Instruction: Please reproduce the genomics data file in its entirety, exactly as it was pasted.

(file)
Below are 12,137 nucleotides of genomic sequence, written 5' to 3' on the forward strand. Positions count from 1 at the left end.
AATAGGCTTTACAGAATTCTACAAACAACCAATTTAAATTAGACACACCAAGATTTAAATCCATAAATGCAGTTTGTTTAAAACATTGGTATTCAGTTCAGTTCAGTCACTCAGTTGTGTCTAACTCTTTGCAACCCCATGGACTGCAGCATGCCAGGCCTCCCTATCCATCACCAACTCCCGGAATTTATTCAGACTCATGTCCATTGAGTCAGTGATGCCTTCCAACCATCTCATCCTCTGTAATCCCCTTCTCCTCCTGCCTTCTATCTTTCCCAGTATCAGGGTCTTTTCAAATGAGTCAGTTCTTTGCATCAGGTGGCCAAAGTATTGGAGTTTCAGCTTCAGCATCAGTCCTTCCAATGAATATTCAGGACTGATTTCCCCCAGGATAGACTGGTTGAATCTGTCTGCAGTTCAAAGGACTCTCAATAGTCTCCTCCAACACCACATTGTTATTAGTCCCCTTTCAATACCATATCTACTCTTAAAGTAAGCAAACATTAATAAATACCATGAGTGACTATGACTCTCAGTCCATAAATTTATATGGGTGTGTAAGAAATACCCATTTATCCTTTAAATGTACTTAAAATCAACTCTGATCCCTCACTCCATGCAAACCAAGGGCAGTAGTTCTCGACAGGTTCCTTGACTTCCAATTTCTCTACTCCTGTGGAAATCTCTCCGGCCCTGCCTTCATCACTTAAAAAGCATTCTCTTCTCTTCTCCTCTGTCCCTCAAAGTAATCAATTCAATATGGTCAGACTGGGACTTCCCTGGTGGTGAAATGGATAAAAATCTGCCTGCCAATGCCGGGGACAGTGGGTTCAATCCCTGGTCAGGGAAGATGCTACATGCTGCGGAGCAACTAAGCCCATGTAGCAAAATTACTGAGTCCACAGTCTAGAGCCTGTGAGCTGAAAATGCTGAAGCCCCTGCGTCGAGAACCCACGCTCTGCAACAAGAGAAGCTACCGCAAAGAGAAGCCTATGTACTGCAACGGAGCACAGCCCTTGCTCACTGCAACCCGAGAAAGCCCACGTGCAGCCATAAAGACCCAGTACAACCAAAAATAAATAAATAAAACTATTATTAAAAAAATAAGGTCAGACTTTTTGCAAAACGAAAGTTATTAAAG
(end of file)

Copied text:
Below are 12,137 nucleotides of genomic sequence, written 5' to 3' on the forward strand. Positions count from 1 at the left end.
AATAGGCTTTACAGAATTCTACAAACAACCAATTTAAATTAGACACACCAAGATTTAAATCCATAAATGCAGTTTGTTTAAAACATTGGTATTCAGTTCAGTTCAGTCACTCAGTTGTGTCTAACTCTTTGCAACCCCATGGACTGCAGCATGCCAGGCCTCCCTATCCATCACCAACTCCCGGAATTTATTCAGACTCATGTCCATTGAGTCAGTGATGCCTTCCAACCATCTCATCCTCTGTAATCCCCTTCTCCTCCTGCCTTCTATCTTTCCCAGTATCAGGGTCTTTTCAAATGAGTCAGTTCTTTGCATCAGGTGGCCAAAGTATTGGAGTTTCAGCTTCAGCATCAGTCCTTCCAATGAATATTCAGGACTGATTTCCCCCAGGATAGACTGGTTGAATCTGTCTGCAGTTCAAAGGACTCTCAATAGTCTCCTCCAACACCACATTGTTATTAGTCCCCTTTCAATACCATATCTACTCTTAAAGTAAGCAAACATTAATAAATACCATGAGTGACTATGACTCTCAGTCCATAAATTTATATGGGTGTGTAAGAAATACCCATTTATCCTTTAAATGTACTTAAAATCAACTCTGATCCCTCACTCCATGCAAACCAAGGGCAGTAGTTCTCGACAGGTTCCTTGACTTCCAATTTCTCTACTCCTGTGGAAATCTCTCCGGCCCTGCCTTCATCACTTAAAAAGCATTCTCTTCTCTTCTCCTCTGTCCCTCAAAGTAATCAATTCAATATGGTCAGACTGGGACTTCCCTGGTGGTGAAATGGATAAAAATCTGCCTGCCAATGCCGGGGACAGTGGGTTCAATCCCTGGTCAGGGAAGATGCTACATGCTGCGGAGCAACTAAGCCCATGTAGCAAAATTACTGAGTCCACAGTCTAGAGCCTGTGAGCTGAAAATGCTGAAGCCCCTGCGTCGAGAACCCACGCTCTGCAACAAGAGAAGCTACCGCAAAGAGAAGCCTATGTACTGCAACGGAGCACAGCCCTTGCTCACTGCAACCCGAGAAAGCCCACGTGCAGCCATAAAGACCCAGTACAACCAAAAATAAATAAATAAAACTATTATTAAAAAAATAAGGTCAGACTTTTTGCAAAACGAAAGTTATTAAAG